I am borrowing this thread since I have exactly the same question and arguments. So I have been using 858d clone for years but now it is time to upgrade something more reliable. Even when I have made the unit safer it is still having issues. The main reason I disconnect the 858d today was insulation between shelf and heating unit.

Price point is somewhere around $200 and that is too little for a "known brand" unit. So I am asking what kind of units others have bought since I think I share the budget level and requirements with many others.
Sparkfun 303D could be an option but I haven't found europen model.

br,

A


 

Offline axel15

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Re: Hot air rework stations?
« Reply #42 on: May 09, 2021, 05:45:47 pm »
What is (real) Atten's quality?
https://eleshop.eu/atten-st-8800d-hot-air-soldering-station.html

I like the structure and especially the size.

br,

A
 

Offline Electro Fan

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Re: Hot air rework stations?
« Reply #43 on: May 12, 2021, 02:31:32 am »
For occasional use this has been good so far:
https://www.tequipment.net/Quick/957DW+/Desoldering-Equipment/Rework-Stations/?v=0
You can add some bent nozzles from Amazon for not much if you prefer those.
 

Offline axel15

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Re: Hot air rework stations?
« Reply #44 on: May 13, 2021, 06:59:40 am »
This is indeed an option. Thicker cable with air tube makes me wonder tho. The size and performance is just what I need.

A
 

Offline Electro Fan

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Re: Hot air rework stations?
« Reply #45 on: May 15, 2021, 08:35:28 am »
What is the concern about the thickness of the air tube cable?
 

Offline axel15

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Re: Hot air rework stations?
« Reply #46 on: May 17, 2021, 06:32:22 pm »
Well, the main concern is the build quality. Both Atten and Quick could be options. What comes to Quick specifically, low quality air tube can be stiff.

A
 

Offline Fraser

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Re: Hot air rework stations?
« Reply #47 on: May 17, 2021, 06:55:18 pm »
I recently purchased an ‘as new’ JBC 6040 hot air station but if I had not found that at an affordable price I would have bought the Quick 861DW hot air station. That Quick unit is a bit more than your budget but I believe it will give you excellent performance and a decent operational life. If you spend less, expect to get less. The Quick 861DW appears to be the ‘sweet spot’ for price Vs quality and performance. Do not buy a Quick 861DW clone though ! They can be very different quality. The clues are the lack of “QUICK” branding or incorrect positioning of the branding on the front panel. If you see a Quick 861DW that is new and significantly cheaper than the dealers prices, it is likely a clone and to be avoided.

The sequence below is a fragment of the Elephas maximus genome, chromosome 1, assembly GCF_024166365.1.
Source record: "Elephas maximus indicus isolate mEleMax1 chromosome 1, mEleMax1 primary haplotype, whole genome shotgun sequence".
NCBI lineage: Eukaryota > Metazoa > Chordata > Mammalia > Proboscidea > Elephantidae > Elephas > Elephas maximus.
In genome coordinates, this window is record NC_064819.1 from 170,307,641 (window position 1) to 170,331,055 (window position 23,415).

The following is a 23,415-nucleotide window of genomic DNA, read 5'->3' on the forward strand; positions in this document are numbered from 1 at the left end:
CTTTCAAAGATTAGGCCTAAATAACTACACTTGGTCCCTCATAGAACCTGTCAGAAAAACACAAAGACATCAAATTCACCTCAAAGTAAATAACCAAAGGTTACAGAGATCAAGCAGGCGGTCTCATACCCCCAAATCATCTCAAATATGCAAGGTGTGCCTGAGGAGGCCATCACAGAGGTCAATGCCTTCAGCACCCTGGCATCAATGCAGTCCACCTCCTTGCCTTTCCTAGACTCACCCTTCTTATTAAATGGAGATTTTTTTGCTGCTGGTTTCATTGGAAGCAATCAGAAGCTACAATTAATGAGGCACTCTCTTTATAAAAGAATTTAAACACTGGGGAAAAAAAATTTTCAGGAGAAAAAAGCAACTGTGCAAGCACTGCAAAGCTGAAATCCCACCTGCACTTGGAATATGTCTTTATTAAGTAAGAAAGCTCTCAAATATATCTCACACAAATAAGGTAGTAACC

I purchased a mix of professional and hobby hot air stations and can confidently say that the professional hot air stations are well built but are overpriced both to buy and for spare parts. My PACE hot air stations have a heater module that costs £600  :scared: Crazy pricing. The JBC 6040 provides excellent performance but was also a very expensive unit originally and its heater module costs around £250 ! The Quick 861DW heater module is around £50.

On the hobby front, I tried the W.E.P , HACKKO clones and ATTEN hot air stations. The W.E.P. 852D+ has served me well and is a pump based unit with an air hose. The ATTEN 858D unit is the ‘fan in the handle’ model and I decided it was more useful as a heat shrink gun. The ‘fan in the handle’ stations are a little lacking in performance in my experience. There is a reason why professional hot air stations use a hose and air source located in the base unit. I have not personally had any issues with the flexibility of the air hoses. This is not a micro soldering iron after all !

You could do a lot worse than one of the Quick hot air stations that people on this forum have commented on.
« Last Edit: May 17, 2021, 07:06:05 pm by Fraser »
Cogito, ergo sum
 

Offline Electro Fan

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Re: Hot air rework stations?
« Reply #48 on: May 18, 2021, 04:32:38 am »
Well, the main concern is the build quality. Both Atten and Quick could be options. What comes to Quick specifically, low quality air tube can be stiff.

A

On the Quick 967DW+ the blower is in the chassis and the tube is about 17mm in diameter.  I have the nozzle end of the tube stored on the holder that it slips onto on the chassis.  This requires the tube to bend back on itself roughly 180 degrees with a little less than a 20cm arc.  It doesn't kink but on the 180 bend there is a bit of dimple in the tube but nothing concerning.  I've only had it a couple months or so but the hose feels supple and pliant.  It hasn't in any way inhibited the ability to use the hot air attachments as I move the hose between the chassis and PCB boards.  Overall I'd say the hose feels reasonably flexible.  For $95 it's a pretty good piece of equipment with decent quality that is compact and it seems to perform the expected hot air functions well.